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ROM Jerusalem northward as far as Bethel,
a distance of ten or twelve miles, we pass through the territory of Benjamin. The topography of the district illustrates the prophecies of Jacob and Moses as to the destinies of this small but warlike tribe, and explains the peculiar position which it held in the Jewish commonwealth. From the central plateau, which runs north and south, a succession of rugged and difficult passes lead east and west, debouching on the fertile Philistine plain on the one side, and on the yet more fertile
Valley of Jericho on the other. Its MOSQUE OF DAVID.
barren rocky soil, ill-adapted for agriculture, gave birth to a race of hardy warriors, whose military prowess was often called into exercise in protecting Jerusalem against invaders from the north, in guarding their own mountain fastnesses, or in making forays upon the territories of their eastern or western neighbours. Almost every hill-side has been the scene of a battle : almost every mound of ruins marks the site of some ancient village memorable for the heroic deeds there enacted. “Benjamin shall ravin as a wolf : in the morning he shall devour the prey, and at night he shall divide the spoil.”: “And of Benjamin he said, The beloved of the Lord (Jerusalem) shall dwell in safety by him; and the Lord shall cover him all the day long, and He shall dwell between his shoulders : "? a prophecy fulhlled when centuries afterwards the Lord took up His earthly abode among Gen. xlix. 27.
? Deut. xxxiii. 12.
- --the Mountains of Benjamin. With its barren soil and numerical inferiority it yet won for itself the proud title of “little Benjamin their ruler,”: it gave the first king to Israel, and the great Apostle of the Gentiles boasted, with a lawful pride, that he was “ of the tribe of Benjamin.”.
For some miles along the road, or from the eminences which skirt it,
Jerusalem is visible. Age after age, invading armies, or bands of pilgrims, approaching from the north, as they turned the crest of Scopus, have gained their first view of the city—a view in some respects even finer than that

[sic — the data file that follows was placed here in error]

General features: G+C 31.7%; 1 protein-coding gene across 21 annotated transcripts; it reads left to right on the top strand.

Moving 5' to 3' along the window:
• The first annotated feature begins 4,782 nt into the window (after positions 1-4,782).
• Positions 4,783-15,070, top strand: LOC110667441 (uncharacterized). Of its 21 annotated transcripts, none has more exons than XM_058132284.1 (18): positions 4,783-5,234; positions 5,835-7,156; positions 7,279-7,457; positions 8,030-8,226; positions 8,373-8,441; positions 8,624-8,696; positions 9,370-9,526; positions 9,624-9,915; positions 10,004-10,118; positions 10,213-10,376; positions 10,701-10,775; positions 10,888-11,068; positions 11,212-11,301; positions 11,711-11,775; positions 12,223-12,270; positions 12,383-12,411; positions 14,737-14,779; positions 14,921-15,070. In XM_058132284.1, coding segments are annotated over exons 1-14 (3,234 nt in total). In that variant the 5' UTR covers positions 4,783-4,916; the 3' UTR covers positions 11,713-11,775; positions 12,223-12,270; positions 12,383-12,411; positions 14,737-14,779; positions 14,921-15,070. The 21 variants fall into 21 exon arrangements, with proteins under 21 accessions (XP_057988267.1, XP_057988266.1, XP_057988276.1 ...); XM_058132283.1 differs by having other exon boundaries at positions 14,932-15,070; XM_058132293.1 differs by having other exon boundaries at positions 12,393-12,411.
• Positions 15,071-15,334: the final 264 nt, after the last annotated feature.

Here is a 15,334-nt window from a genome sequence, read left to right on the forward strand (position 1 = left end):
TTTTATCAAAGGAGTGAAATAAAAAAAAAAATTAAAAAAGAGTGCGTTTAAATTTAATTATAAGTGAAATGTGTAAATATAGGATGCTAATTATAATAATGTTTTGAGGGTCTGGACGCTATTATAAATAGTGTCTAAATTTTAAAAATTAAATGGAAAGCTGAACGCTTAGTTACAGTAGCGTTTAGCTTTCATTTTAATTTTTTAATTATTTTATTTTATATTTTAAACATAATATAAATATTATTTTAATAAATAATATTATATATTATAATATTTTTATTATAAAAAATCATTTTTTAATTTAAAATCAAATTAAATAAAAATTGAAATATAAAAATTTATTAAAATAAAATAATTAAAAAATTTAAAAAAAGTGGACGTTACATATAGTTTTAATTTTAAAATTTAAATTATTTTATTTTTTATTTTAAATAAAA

Olivet. Here the first Crusaders halted at break of day, and as Jerusalem burst upon their view, they knelt, and with tears of gladness, i Psa. Ixviii. 27.
· Phil. iii. 5.
VILLAGES NORTH OF JERUSALEM.
kissed the sacred soil. Richard Coeur de Lion, leaving his camp at Ajalon, pressed forward alone, and as he ascended one of these hills, buried his face in his mailed hands, and exclaimed, “Oh! Lord God, I pray Thee that I may never look upon Thy holy city, if so be that I rescue it not from Thine enemies.”
A complete itinerary of the villages along this route is given us by the prophet Isaiah, describing the march of the Assyrian army. Beginning at Ai, near Bethel, about twelve miles north of Jerusalem, “he is passed to Migron ; at Michmash he hath laid up his carriages : they are gone over the passage: they have taken up their lodging (i.e. halted for the night) at Geba; Ramah
is afraid : Gibeah of Saul is fled. Lift up thy voice, O daughter of Gallim : cause it to be heard unto Laish, O poor Anathoth. Madmenah is removed ; the inhabitants of Gebim gather themselves to fee. As yet shall he remain at Nob that day.” Having thus seized all the villages on his line of march, he has reached the immediate precincts of the city, where the camp of the Assyrians is yet pointed out. Confident of victory," he shall shake his hand against the mount of the daughter of Zion, the hill of Jerusalem ;” but “the Lord, the Lord of hosts, shall lop the bough with terror : and the high ones of stature shall be hewn down, and the haughty shall be humbled.” Nearly all the villages here enumerated can be identified, and not a
| Isa. X. 28–34.